Questions About Conversations


White privilege.



Social Justice.

Critical Race Theory.

Partisan politics.

Christian Nationalism.


Voting rights.


Covid-19 Vaccine.

Do you feel tension in your body yet? Do you have any emotions welling up inside of you? Do you want to talk about any of it?

There have always been controversial topics, issues and trends in our world. It seems the presence of social media, along with a tendency to access information from a small set of sources, have caused more of these issues to reach the level of national conversation. Every day we see and hear reports and opinions about multiple controversial issues.

How often are we talking to other people, face-to-face, about these kinds of things? Do we listen to people who have different opinions? Do we respectfully share our perspectives? Are we willing to learn from others?

By now nobody is surprised to learn that media companies report stories in a way that will appeal to their audiences. After all, one of their goals is to make money and so the audience often dictates which stories are told and even the way they’re told. With that in mind, if we take the stories only as they are delivered to us, there’s a good chance we’re not actually getting the whole story. Nearly every issue is far too complex for media outlets to offer complete coverage, even if they wanted to.

Our preferred media outlets should not be our only source of information about trending topics. We should, at the very least, try to find other outlets who are telling the story differently. Beyond that, we should seek out conversations with real people who have opinions on those topics. Most people know a little bit about a lot of different things. Very few people are experts on any of the current controversial issues. If we try to combine the little bit that each of us knows, we can increase our collective understanding.

Engaging in face-to-face conversations can have many positive effects. First, we tend to be more tolerant, gracious and empathetic when we’re looking someone in the eyes. Rather than imagine the worst possible version of someone who disagrees with us, we’re forced to accept the reality of the person in front of us.

Sharing our own opinions and beliefs in proximity to others can also help us refine our position. When we have to make our case out loud in front of people, we tend to measure our words more carefully for the sake of accuracy. After all, nobody likes to be misunderstood. This clarifying process can help us realize facets of the issue we had not considered before.

So, why aren’t we talking about controversial topics? What are we afraid of?

Have we forgotten how to disagree with someone without being offended? Have we forgotten how to be offended without wanting to get revenge? Have we forgotten that relationships are not free from conflict, and conflict can actually be a good thing if we are committed to humility and loving one another?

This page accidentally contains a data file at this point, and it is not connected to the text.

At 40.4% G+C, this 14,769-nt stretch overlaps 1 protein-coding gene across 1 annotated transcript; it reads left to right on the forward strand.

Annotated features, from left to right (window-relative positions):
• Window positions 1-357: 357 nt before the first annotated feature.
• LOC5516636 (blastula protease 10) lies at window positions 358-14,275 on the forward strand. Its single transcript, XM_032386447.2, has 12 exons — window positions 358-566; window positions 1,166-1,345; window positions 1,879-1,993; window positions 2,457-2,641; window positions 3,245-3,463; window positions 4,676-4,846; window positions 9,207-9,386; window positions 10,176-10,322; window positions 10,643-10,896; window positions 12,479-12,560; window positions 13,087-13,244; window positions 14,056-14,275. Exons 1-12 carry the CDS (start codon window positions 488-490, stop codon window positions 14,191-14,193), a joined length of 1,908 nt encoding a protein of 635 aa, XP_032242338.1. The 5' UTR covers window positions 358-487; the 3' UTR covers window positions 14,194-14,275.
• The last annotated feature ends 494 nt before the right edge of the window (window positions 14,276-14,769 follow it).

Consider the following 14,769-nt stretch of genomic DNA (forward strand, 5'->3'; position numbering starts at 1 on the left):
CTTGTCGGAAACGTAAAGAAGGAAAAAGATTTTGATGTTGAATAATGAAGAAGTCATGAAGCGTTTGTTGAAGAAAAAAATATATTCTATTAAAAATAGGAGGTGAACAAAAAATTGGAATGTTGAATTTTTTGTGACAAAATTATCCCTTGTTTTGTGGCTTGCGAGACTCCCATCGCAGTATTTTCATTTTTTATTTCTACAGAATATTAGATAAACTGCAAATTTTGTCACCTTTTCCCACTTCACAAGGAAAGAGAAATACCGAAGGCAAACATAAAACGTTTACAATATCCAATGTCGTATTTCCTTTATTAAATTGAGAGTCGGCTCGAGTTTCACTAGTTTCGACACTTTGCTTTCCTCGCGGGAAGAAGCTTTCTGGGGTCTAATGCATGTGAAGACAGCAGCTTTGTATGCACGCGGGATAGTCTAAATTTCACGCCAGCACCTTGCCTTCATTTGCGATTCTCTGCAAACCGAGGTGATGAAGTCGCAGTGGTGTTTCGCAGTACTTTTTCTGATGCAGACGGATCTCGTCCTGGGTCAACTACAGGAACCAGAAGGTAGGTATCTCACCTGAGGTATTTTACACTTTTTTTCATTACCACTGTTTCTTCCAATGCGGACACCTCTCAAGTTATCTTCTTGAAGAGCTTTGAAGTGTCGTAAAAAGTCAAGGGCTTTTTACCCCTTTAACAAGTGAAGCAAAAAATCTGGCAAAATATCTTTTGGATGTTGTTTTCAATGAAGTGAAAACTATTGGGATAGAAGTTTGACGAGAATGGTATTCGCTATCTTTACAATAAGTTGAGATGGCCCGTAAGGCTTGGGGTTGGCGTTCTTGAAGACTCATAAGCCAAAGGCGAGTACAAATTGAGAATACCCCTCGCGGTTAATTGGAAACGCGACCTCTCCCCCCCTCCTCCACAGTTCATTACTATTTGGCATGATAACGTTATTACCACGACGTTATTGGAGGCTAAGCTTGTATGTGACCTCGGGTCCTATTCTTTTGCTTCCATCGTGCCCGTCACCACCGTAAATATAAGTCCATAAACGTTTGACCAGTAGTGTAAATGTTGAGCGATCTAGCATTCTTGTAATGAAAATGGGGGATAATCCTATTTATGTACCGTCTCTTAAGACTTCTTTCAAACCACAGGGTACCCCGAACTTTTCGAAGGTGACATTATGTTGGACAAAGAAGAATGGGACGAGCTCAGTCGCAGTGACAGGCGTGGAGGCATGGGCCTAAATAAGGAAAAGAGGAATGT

There are divisions within the Body of Christ that started as simple differences of opinions. There are groups of Christian people who despise other groups of Christian people because of different perspectives on controversial topics.

If we remain surrounded by people and media sources who always agree with us, we limit our opportunities for growth. Even if we’re absolutely convinced of our position there is still value in considering other perspectives. If we truly hold the correct position, then such a conversation should only affirm where we stand. But if there are any cracks in the foundations of our belief, hearing a differing opinion can reveal the areas we need to work on in order to stabilize our position. Either way there is a benefit, and that benefit is almost always mutual.

What if we weren’t afraid of disagreements, conflict and tense conversations? What if we didn’t try to avoid the strong opinions of others? What if we actually listened to each other in order to learn rather than to prove ourselves right?

We have experienced these types of conversations at Transformation Ministries. For the past few years we’ve been hosting various groups to talk about a variety of topics like race/racism, poverty, violence in our community and real or perceived injustices. Each of these topics carries the weight of controversy, potentially offensive language or behavior and no shortage of opinions from the participants in the conversations. 

We brought people together in the same room (real or virtual), agreed to some shared values (honesty, respect, confidentiality, etc.) and gave everyone a chance to share their thoughts. The results were incredible! Participants struck up friendships with others who they had never met before. Often, people whose paths would never have otherwise crossed realized they had common ground and continued the conversation outside the group setting.

A new group will gather in January at Transformation Ministries. This group will meet on the first four Monday nights of 2022 to study and discuss a new book called Subversive Witness by Dominique Dubois Gilliard. Gilliard will be featured on the next episode of We All Need Each Other which releases on Wednesday, Dec. 15. Everyone is invited to join the book study group! If you’re interested, open this RSVP form for more details and submit your response by Monday, Dec. 27 if you want to join.

So, we’re ready to have a conversation with you. Are you ready?